Establishing new or different locations for the biology and chemistry departments presented opportunities for other departments facing space shortages. Flusche and Danek teamed with Virginia Denton ’61, the director of SU’s Office of Design and Construction who recently retired. Together, they identified multiple scenarios for the space that would become available. “Each option came with an associated cost,” Danek says, “and it quickly became apparent that the entire building package could eventually top $180 to $200 million.” As costs grew, Chancellor Kenneth A. Shaw requested additional research on the University’s space needs. The University retained Dober, Lidsky, and Craig Associates Inc. (DLCA), a Boston-based campus and facility planning firm, to assess SU’s space requirements and compare the University’s facilities with those of competing institutions. “Syracuse knew what the problem was, but didn’t know how it compared with other institutions,” DLCA president Arthur J. Lidsky says. “They didn’t know whether they were looking at a realistic set of numbers. We helped them understand the justification for the need. We gave them the framework, and they set the priorities.”

Working with DLCA, University space planners determined that SU lacked a million square feet of teaching space versus competing schools; bridging that gap could cost more than $200 million. “Based on that information, it was clear the campus had to prioritize,” Danek says. “We knew that we couldn’t afford a $250 to $300 million package.”

Garrison Architects

As a result of this analysis and a review of institutional priorities, the University ultimately decided to add 800,000 square feet of academic and research space at a cost of about $180 million over the next 7 to 10 years. That construction will bring the University closer to its competitors’ population densities (based on square feet of teaching space per faculty member).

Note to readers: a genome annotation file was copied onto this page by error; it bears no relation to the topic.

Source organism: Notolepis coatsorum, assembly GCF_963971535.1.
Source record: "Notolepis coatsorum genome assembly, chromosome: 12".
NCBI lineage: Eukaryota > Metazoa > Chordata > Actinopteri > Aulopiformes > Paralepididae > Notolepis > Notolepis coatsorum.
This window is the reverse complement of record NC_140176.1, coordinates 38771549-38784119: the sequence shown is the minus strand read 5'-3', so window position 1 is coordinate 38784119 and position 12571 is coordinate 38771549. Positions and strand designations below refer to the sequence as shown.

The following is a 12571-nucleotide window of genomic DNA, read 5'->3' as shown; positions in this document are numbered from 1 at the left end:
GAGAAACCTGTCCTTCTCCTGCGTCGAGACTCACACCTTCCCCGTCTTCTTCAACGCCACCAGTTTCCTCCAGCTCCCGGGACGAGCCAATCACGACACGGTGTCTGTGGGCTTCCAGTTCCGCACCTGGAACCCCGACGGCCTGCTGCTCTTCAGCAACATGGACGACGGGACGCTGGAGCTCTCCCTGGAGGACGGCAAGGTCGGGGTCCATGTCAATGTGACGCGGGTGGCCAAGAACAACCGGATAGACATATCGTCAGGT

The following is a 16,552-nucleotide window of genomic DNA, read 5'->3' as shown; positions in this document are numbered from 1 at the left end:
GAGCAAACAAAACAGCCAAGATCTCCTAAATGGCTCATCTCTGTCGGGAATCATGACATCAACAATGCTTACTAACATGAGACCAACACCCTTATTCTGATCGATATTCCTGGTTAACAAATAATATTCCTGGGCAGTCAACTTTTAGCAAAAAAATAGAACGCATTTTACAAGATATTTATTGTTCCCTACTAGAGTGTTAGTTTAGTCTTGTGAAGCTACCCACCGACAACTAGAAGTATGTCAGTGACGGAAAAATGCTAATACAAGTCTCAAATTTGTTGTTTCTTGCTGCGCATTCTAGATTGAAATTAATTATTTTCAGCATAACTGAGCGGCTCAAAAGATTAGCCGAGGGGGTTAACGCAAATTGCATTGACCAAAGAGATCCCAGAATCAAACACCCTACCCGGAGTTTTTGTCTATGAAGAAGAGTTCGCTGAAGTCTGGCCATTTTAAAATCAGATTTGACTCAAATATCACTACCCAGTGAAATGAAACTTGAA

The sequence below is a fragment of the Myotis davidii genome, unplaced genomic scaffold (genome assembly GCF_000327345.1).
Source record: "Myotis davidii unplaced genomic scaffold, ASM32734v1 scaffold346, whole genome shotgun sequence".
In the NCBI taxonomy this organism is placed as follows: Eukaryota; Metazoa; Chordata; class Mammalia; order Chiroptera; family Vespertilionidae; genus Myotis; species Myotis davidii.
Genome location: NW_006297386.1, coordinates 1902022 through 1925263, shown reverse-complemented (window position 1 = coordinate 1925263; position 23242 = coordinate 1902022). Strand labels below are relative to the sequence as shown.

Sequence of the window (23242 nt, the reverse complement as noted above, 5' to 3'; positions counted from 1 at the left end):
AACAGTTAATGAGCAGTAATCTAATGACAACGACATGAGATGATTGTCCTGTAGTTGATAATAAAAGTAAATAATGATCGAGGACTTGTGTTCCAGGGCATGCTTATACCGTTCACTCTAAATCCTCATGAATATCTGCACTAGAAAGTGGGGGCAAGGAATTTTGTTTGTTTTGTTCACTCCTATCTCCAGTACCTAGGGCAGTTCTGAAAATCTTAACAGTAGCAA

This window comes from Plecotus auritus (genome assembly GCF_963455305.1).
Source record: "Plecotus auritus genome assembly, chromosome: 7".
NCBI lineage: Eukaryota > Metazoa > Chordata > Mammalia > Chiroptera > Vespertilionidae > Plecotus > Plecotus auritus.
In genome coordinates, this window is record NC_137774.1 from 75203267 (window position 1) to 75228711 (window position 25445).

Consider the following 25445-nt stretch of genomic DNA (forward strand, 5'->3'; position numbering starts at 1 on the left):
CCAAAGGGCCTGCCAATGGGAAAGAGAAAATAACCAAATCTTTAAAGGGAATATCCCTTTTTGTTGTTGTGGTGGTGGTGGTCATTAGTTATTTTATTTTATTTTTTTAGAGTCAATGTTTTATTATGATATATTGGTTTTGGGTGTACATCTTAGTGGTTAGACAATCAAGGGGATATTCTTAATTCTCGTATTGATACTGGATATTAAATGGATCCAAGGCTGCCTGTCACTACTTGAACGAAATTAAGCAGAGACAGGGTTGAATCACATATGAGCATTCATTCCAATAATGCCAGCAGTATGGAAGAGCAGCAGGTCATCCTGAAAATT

Denton points out that SU has always carefully planned new construction, with the projected use of existing structures being an important consideration. This approach has spared the University the burden of maintaining an overbuilt campus. The University is equally cautious with regard to financing new projects. “The University won’t start to build until the resources for a given project—whether from borrowing, fund raising, or current funds—have been identified,” Denton says.

For that reason, fund raising has a big impact on the construction timetable. The Newhouse III project, for instance, moved quickly ahead when the S.I. Newhouse Foundation gave the University $15 million. Similarly, construction of the new building for the Whitman School began thanks to the school’s successful fund-raising initiative and the contributions of alumni and other donors. Stuart Olsten ’74, formerly chairman of Olsten Corp., is representative of the many alumni whose contributions helped jump-start the construction project. “I’ve always been indebted to Syracuse,” Olsten says. “I know how important it is for students to receive a well-rounded education, work with the best professors, and have access to all of today’s tools and technologies. I’d like to see this school ranked among the top 10 in the country, and I think the new building will be very helpful in doing that.” The building’s food court will bear Olsten’s name in recognition of his gift.

Steve Sartori

Hinds Hall, above, will be renovated to house the School of Information Studies. Computer-generated models, below, provide a glimpse of some of the interior changes planned.